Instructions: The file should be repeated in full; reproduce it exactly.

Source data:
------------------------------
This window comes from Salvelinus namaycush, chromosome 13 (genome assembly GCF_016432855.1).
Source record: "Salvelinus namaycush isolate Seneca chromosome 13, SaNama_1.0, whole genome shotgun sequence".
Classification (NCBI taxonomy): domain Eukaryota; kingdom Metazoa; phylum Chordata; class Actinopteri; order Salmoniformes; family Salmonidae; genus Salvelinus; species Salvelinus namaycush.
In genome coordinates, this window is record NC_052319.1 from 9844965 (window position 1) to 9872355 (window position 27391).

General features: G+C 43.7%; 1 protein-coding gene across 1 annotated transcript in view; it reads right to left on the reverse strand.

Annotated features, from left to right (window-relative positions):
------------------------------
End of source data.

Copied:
This window comes from Salvelinus namaycush, chromosome 13 (genome assembly GCF_016432855.1).
Source record: "Salvelinus namaycush isolate Seneca chromosome 13, SaNama_1.0, whole genome shotgun sequence".
Classification (NCBI taxonomy): domain Eukaryota; kingdom Metazoa; phylum Chordata; class Actinopteri; order Salmoniformes; family Salmonidae; genus Salvelinus; species Salvelinus namaycush.
In genome coordinates, this window is record NC_052319.1 from 9844965 (window position 1) to 9872355 (window position 27391).

General features: G+C 43.7%; 1 protein-coding gene across 1 annotated transcript in view; it reads right to left on the reverse strand.

Annotated features, from left to right (window-relative positions):